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This year’s president’s invited session at the 70th AACC Annual Scientific Meeting & Clinical Lab Expo ( 32109 ) in Chicago will explore the role of clinical labs in solving the opioid epidemic in the United States, and what strategies are underway to combat the misuse of these drugs.

“The opioid epidemic is the most lethal and costly public health crisis in the nation today. While labs play a key role in detecting legitimate and illicit opioid use, we will not test our way out of the epidemic,” AACC President Dennis J. Dietzen, PhD, DABCC, FACB, told CLN Stat. An addiction medicine specialist and a social scientist will highlight key features of some strategies to combat the problem. “They’ll provide key context for our work in the laboratory,” Dietzen said of the upcoming session, A View from the Trenches of the Opioid Epidemic: How Do We Win the War?

Addiction is a chronic, biopsychosocial disease, albeit a treatable one from which people can recover, observed co-presenter James H. Berry, DO, director of addictions at West Virginia University’s Department of Behavioral Medicine and Psychiatry. “Colleagues in the lab are critical partners in helping clinicians manage addiction,” he told CLN Stat.

A number of intervention approaches are known to improve outcomes among patients in controlled settings. “However, it is not clear how these practices can be applied in real world settings,” co-presenter Carissa van den Berk-Clark, PhD, MSW, an assistant professor at Saint Louis University’s Family and Community Medicine department, told CLN Stat.

The session will focus on translating evidence-based interventions into practice to reduce opioid misuse, as well as targeting distribution of information and intervention materials to individuals at risk for opioid misuse and dependence.

In her talk, Berk-Clark plans to highlight studies on implementation opportunities and barriers to reducing the risk of opioid addiction and overdose and treating opioid dependence in community settings. The session will discuss a number of research questions:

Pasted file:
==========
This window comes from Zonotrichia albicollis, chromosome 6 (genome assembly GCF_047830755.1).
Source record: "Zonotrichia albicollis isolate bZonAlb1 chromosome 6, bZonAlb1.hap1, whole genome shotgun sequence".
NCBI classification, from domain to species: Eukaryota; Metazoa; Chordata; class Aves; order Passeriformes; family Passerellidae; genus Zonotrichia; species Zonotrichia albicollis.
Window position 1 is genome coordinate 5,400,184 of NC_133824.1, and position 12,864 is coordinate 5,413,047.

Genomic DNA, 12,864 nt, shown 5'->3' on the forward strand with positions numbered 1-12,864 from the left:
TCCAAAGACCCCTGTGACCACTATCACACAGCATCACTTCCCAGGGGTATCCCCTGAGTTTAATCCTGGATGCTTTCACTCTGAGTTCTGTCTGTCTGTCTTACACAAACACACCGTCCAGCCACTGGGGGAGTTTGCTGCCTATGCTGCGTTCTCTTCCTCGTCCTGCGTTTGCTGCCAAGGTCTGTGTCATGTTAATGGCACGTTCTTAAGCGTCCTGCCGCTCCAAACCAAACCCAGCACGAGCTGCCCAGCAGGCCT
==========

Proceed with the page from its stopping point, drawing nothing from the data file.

1. How do primary care providers manage chronic pain and determine whether patients should be provided opioids?
  2. How do primary care providers decide which chronic pain patients should be kept on opioids?
  3. How are individuals identified as opioid users or opioid dependent within community settings?
  4. What are some of the implementation challenges related to current policy/program responses such as medically assisted treatment (MAT), federal guidelines on acute treatment, and use of Narcan in emergency situations?

Berry will be addressing the addiction epidemic, the disease model of addiction, and the vital role MAT plays in managing opioid use disorder.

“I’ll be coming at this from my perspective practicing as an addiction specialist in West Virginia, the state hardest hit by the epidemic. I hope to mitigate any stigma that may exist among professional colleagues who see addiction as primarily a moral failing and MAT as trading one drug for another,” Berry said.

Upon completing the session, participants should gain a better understanding of:

  1. What treatment approaches for opioid use and misuse look like in real world settings;
  2. Chronic pain patients and barriers to opioid withdrawal options and treatment; and
  3. How opioid misuse is identified in community settings.

A View from the Trenches of the Opioid Epidemic: How Do We Win the War? will take place Monday, July 30, from 10:30 a.m. to noon at the 70th AACC Annual Scientific Meeting & Clinical Lab Expo. Pathologists, clinical chemists, toxicologists, and medical technologists are encouraged to attend this session, which is worth 1.5 CE hours.